There’s a tremendous amount of noise in the market around “big data” but what’s the value in collecting data about everything all the time? Having the data, is after-all, not really of any business benefit unless you know what to do with it in a timely enough fashion to actually impact your business.
Think of some simple examples you may have seen recently. Have you gone into a shop only to find out an advertised product was unavailable? Surely you think, this business tracks its sales, inventory, shipments, ad-responses and then uses that information to improve efficiencies. Unfortunately, the fact that this data isn’t available or analysed until days or weeks after the collection means that you still left the shop empty-handed. If the retailer was able to see these trends in real-time, perhaps they would have been able to detect the spike in queries for the product, sense the low inventory levels, and dispatched an on-demand shipment to replenish stocks!
The value in big data, is not in the data, it’s in what you can do with it.
If your business is considering investing in big data, it’s worthwhile contemplating first the relevancy of that data to your success. In an ever-changing global marketplace, the usefulness of data can often change dramatically over a very short period of time.
Big data is defined by four characteristics – the four “V’s”: volume, velocity, veracity and value. Many of the big data projects thus far have focused purely on gathering the largest volume with the highest velocity. Placing insufficient emphasis on the veracity and value often means that the results you’ve gleaned from the data amount to little more than noise, and aren’t of real commercial value to your business.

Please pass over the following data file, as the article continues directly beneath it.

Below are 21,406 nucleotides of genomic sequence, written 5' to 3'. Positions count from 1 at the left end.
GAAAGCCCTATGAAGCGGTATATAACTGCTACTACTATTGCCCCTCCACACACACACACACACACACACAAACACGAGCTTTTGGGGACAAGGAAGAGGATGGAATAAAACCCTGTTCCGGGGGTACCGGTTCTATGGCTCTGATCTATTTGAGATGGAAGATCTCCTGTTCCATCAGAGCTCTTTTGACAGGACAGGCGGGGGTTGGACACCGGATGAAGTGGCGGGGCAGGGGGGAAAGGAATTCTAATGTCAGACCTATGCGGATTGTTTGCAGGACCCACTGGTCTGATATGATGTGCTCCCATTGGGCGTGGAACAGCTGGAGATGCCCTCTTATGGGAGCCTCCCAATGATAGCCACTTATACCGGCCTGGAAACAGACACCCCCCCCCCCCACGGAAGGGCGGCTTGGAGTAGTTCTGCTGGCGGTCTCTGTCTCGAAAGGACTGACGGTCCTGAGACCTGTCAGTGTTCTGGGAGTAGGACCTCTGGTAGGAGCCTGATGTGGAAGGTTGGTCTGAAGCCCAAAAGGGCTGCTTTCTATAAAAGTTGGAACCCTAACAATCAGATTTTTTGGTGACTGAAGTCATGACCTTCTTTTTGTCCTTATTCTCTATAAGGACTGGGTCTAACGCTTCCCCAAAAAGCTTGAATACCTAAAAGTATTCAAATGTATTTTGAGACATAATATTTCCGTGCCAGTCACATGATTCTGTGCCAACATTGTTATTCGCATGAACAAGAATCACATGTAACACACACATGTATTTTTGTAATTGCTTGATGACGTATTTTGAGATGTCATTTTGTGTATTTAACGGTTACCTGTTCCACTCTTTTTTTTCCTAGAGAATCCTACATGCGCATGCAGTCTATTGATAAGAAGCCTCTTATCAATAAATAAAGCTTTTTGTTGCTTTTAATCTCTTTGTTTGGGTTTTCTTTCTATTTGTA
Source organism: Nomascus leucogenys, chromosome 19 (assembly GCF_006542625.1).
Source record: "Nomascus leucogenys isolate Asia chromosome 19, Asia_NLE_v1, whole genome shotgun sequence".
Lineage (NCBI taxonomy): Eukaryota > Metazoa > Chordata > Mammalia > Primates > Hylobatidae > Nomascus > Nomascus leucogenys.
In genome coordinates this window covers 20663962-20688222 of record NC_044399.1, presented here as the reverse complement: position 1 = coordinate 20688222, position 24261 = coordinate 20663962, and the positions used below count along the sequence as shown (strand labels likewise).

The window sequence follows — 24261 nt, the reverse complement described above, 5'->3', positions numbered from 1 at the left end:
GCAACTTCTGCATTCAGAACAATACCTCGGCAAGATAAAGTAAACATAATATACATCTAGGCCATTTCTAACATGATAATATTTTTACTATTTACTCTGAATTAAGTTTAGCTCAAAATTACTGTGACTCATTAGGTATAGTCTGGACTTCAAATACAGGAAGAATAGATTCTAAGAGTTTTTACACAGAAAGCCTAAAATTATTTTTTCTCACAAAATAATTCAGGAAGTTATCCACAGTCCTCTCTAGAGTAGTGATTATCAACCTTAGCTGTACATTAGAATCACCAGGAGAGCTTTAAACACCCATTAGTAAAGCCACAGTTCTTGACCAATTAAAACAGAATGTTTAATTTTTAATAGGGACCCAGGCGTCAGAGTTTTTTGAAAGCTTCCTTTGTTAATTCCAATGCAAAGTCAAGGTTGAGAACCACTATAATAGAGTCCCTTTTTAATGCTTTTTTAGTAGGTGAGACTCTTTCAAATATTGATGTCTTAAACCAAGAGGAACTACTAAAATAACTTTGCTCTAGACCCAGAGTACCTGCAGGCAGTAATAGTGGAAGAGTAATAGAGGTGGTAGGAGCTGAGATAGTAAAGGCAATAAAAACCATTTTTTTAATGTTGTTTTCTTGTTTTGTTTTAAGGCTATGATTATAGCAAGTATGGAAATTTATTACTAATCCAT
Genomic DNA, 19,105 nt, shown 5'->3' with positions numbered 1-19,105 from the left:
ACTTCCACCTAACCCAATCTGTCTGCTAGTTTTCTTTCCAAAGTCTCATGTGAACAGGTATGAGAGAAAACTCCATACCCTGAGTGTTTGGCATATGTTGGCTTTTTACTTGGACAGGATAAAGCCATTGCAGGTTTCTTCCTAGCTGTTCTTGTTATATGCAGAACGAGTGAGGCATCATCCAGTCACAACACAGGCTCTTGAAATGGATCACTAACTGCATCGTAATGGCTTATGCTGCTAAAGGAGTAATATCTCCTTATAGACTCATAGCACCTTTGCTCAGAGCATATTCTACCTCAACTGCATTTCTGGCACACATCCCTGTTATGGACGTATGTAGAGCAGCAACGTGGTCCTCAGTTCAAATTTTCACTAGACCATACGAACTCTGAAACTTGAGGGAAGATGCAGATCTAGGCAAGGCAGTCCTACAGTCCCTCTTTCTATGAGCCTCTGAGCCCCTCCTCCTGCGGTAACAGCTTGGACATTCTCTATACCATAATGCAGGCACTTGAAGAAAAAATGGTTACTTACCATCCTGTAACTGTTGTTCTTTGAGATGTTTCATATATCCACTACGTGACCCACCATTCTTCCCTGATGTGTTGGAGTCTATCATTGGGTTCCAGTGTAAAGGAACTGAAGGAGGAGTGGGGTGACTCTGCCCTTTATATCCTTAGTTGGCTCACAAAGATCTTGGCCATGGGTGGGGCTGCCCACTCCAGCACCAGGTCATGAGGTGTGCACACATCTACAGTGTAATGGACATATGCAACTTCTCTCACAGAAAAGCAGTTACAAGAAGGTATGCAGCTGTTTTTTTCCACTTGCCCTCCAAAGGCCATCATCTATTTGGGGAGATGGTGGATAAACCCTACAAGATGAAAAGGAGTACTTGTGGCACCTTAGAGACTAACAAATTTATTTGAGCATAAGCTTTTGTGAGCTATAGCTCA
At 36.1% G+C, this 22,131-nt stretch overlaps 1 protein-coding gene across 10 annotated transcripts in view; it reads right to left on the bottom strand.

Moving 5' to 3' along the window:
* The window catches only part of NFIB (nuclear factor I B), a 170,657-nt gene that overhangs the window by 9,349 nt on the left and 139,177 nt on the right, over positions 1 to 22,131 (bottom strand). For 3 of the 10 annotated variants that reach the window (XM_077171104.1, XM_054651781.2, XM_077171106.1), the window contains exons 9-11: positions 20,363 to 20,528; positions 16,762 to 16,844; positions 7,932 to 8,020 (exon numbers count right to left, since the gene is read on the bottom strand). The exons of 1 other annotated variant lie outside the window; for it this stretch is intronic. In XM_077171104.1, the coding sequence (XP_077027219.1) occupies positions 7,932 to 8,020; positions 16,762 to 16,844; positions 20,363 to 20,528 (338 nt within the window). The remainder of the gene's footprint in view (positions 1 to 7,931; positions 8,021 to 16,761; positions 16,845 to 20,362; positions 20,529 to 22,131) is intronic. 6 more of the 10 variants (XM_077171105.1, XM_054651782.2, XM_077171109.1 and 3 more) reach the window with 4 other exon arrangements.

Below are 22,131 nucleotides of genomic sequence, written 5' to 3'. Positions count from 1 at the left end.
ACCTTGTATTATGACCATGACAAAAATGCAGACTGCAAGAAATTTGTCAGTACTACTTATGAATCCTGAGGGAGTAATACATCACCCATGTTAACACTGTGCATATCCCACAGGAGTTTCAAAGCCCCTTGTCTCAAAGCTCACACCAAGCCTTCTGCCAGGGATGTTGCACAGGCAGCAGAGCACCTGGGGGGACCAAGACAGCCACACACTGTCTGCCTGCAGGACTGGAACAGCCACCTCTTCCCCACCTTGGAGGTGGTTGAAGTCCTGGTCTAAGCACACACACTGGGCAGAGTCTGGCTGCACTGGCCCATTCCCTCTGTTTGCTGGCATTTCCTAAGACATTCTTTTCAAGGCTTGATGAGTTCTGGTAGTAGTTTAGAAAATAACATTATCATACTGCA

Smart data focuses less on the volume and velocity and much more on the veracity and value, filtering out noise and bulk to drill down to those nuggets of data gold that will really revolutionise your business. Having a lower volume, and gathering it at lower velocity also means that it’s easier to analyse quickly, so that you can react quickly. Still searching all sources, filtering the data you gather and analysing it promptly is not enough.
To be genuinely useful, data needs to be understood in context. Looking at how long the average visitor stays on a webpage for example is likely not a very useful piece of data on its own. We know, for example, that the average page-view is around 59 seconds. We could judge the success of a given landing page by how it performs against this magic number, and likely understand… nothing. If on the other hand we are looking at this time in the context of past performance of similar pages and taking into account current marketing activities, the traffic source and the users next hop we could begin to understand what’s really happening. We’d have achieved some value; and if we knew that the users who went to the page all did so intentionally, and found what they were expecting to find there, we’d begin to have some veracity. Then we can begin to ask some questions. Did the users leave quickly because they didn’t like the page? Because it had too much information? Too little information?
The focus cannot be on the collection of the data; it has to be on contextualising the data. The real challenge isn’t finding better ways to manage your data, it’s finding better ways to learn from it!
If your big-data project is focused around gathering more, storing it quicker, map-reducing it faster, you may have missed the point. It’s not that big-data isn’t useful, it’s that it’s not necessarily going to tell you anything useful. Looking for the fastest provider with the most storage isn’t necessarily going to help.
Approaching your data science intelligently means you’re focused on smart data. Looking deeper into what your business objectives are, then deciding whether you gather more data that could be used intelligently to improve your business or whether the answer is simply to work with the data you already have in better and more intelligent ways. Having the data gathered from many different sources, and correlated by context often is the first step to improving veracity and value, and that means working with a provider that understands your whole business rather than focusing on individual systems.